A vote of no-confidence was forced, and lost. On 10 May, the same day that Germany launched the devastating invasion of France, Holland and Belgium, Chamberlain stepped down as prime minister, to be replaced by his almost-constant critic Winston Churchill. Shortly thereafter, bowel cancer struck. Chamberlain never saw the liberation of France, let alone the day that Hitlerism was destroyed. He died on 9 November 1940, aged 71.
Things to think about
- Was Chamberlain correct to attempt to come to terms with Hitler?
- When would it have been appropriate to declare war on Germany?
- How legitimate were Hitler's complaints about the Versailles Treaty?
- How much does hindsight affect our opinion of appeasement?
- Would Churchill and other opponents of appeasement be listened to in a similar situation today?
- Was Britain morally obligated to help Czechoslovakia?
- Would the Second World War have been smaller - or not happened at all - had Britain stood up to Hitler earlier?
Things to do
- There are some fantastic primary sources for appeasement online. Look at Hansard (the record of House of Commons activity) for speeches and debates, and the National Archives for the top secret debates in Cabinet.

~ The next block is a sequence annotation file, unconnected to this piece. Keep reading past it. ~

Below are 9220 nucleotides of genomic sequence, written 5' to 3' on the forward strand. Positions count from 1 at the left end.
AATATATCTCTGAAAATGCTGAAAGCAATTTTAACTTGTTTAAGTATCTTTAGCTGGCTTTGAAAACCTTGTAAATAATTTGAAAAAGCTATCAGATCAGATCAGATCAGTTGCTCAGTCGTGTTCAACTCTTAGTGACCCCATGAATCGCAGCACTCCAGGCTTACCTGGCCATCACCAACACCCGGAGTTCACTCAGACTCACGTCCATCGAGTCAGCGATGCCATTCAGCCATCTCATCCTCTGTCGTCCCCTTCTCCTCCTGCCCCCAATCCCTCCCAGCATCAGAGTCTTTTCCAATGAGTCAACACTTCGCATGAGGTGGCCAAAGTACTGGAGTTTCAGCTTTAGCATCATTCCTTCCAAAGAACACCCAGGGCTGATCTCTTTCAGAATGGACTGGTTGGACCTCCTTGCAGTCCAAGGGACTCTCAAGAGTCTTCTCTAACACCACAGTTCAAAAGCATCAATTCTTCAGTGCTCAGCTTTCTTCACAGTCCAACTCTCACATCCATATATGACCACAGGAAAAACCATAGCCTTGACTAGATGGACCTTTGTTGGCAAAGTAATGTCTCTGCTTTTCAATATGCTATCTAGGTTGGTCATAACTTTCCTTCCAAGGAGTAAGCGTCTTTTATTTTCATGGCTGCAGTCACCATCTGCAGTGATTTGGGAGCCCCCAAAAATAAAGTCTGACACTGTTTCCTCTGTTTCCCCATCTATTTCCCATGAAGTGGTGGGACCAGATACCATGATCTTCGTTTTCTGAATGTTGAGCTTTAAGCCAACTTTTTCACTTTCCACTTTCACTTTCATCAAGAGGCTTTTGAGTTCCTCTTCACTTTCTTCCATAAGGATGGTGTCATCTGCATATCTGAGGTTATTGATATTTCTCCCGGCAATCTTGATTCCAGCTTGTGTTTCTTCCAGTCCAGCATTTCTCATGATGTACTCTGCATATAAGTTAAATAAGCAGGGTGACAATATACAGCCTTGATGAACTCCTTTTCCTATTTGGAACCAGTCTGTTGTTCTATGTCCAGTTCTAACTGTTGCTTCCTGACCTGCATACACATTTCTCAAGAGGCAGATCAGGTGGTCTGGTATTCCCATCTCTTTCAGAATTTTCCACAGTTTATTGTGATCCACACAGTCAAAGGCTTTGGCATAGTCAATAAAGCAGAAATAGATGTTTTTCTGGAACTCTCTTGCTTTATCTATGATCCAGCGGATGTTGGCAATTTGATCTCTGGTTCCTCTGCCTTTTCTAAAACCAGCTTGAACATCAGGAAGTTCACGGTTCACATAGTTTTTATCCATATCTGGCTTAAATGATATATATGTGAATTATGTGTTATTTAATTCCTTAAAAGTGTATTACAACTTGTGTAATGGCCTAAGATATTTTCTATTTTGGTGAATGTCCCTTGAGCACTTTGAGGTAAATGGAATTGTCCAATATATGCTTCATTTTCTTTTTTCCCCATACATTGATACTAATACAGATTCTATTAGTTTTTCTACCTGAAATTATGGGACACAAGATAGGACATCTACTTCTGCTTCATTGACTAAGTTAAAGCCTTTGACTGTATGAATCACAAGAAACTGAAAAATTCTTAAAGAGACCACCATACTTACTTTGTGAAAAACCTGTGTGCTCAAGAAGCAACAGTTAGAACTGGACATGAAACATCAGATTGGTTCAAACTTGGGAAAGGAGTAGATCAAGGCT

- The Imperial War Museum holds a considerable collection of oral histories relating to appeasement and German expansion. Many of them are searchable from here.
- Many of the press archives are also available online. The BBC has a collection of important speeches and news footage from 1938 onwards, while the website Newspapers.com has a searchable archive of regional and national newspapers going back to the 1690s (Ancestry subscription required).
- A number of museums feature different exhibits that consider the approach of the Second World War. For starters, try the Imperial War Museum, the National Army Museum, and the Churchill War Rooms.
There is a huge number of books on appeasement, Neville Chamberlain, and the run-up to the Second World War. One of the best on appeasement is the wonderfully readable and well-researched Appeasing Hitler by Tim Bouverie. For an international perspective on the behind-the-scenes manoeuvring, and particularly on the support Hitler had amongst the upper classes, Karina Urbach's Go-Betweens for Hitler is a surprising and enlightening read.
For an overview of the build-up to war from the German side, Frank McDonough's first volume of The Hitler Years is useful for providing a rounded, general take on the regime and its policies. For those who want a taste of the primary sources without going into depth with the Documents on German Foreign Policy, try J. Noakes and G Pridham's third volume of Nazism.
Cover image: The signatories of the Munich Agreement (from left to right: Chamberlain, Daladier, Hitler, Mussolini, and the Italian Foreign Minister Count Galeazzo Ciano). © IWM NYP 68066